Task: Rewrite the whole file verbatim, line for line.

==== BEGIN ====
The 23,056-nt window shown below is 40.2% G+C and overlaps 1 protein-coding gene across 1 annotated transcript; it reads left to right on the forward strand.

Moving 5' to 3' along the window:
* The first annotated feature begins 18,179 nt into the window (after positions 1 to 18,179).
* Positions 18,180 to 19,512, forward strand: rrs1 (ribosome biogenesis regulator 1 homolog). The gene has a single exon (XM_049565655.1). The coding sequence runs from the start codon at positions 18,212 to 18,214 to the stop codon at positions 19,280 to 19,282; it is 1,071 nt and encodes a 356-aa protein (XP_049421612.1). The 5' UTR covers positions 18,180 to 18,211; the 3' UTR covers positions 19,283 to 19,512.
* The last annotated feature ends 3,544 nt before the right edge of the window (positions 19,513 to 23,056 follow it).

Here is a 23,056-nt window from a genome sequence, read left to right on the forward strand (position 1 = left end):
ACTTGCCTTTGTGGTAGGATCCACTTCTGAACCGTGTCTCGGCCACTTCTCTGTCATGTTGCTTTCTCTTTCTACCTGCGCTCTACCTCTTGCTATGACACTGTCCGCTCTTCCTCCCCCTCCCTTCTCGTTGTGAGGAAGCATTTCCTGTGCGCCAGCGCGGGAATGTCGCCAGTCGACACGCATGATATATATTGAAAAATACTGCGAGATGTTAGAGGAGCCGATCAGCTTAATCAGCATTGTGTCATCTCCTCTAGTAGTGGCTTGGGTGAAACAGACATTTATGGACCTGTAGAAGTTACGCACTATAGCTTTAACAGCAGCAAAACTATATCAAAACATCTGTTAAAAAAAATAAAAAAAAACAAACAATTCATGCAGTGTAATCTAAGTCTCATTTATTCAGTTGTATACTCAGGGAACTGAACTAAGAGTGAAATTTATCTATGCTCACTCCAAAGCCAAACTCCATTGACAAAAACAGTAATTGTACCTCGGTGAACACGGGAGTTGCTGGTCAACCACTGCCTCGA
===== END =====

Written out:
The 23,056-nt window shown below is 40.2% G+C and overlaps 1 protein-coding gene across 1 annotated transcript; it reads left to right on the forward strand.

Moving 5' to 3' along the window:
* The first annotated feature begins 18,179 nt into the window (after positions 1 to 18,179).
* Positions 18,180 to 19,512, forward strand: rrs1 (ribosome biogenesis regulator 1 homolog). The gene has a single exon (XM_049565655.1). The coding sequence runs from the start codon at positions 18,212 to 18,214 to the stop codon at positions 19,280 to 19,282; it is 1,071 nt and encodes a 356-aa protein (XP_049421612.1). The 5' UTR covers positions 18,180 to 18,211; the 3' UTR covers positions 19,283 to 19,512.
* The last annotated feature ends 3,544 nt before the right edge of the window (positions 19,513 to 23,056 follow it).

Here is a 23,056-nt window from a genome sequence, read left to right on the forward strand (position 1 = left end):
ACTTGCCTTTGTGGTAGGATCCACTTCTGAACCGTGTCTCGGCCACTTCTCTGTCATGTTGCTTTCTCTTTCTACCTGCGCTCTACCTCTTGCTATGACACTGTCCGCTCTTCCTCCCCCTCCCTTCTCGTTGTGAGGAAGCATTTCCTGTGCGCCAGCGCGGGAATGTCGCCAGTCGACACGCATGATATATATTGAAAAATACTGCGAGATGTTAGAGGAGCCGATCAGCTTAATCAGCATTGTGTCATCTCCTCTAGTAGTGGCTTGGGTGAAACAGACATTTATGGACCTGTAGAAGTTACGCACTATAGCTTTAACAGCAGCAAAACTATATCAAAACATCTGTTAAAAAAAATAAAAAAAAACAAACAATTCATGCAGTGTAATCTAAGTCTCATTTATTCAGTTGTATACTCAGGGAACTGAACTAAGAGTGAAATTTATCTATGCTCACTCCAAAGCCAAACTCCATTGACAAAAACAGTAATTGTACCTCGGTGAACACGGGAGTTGCTGGTCAACCACTGCCTCGA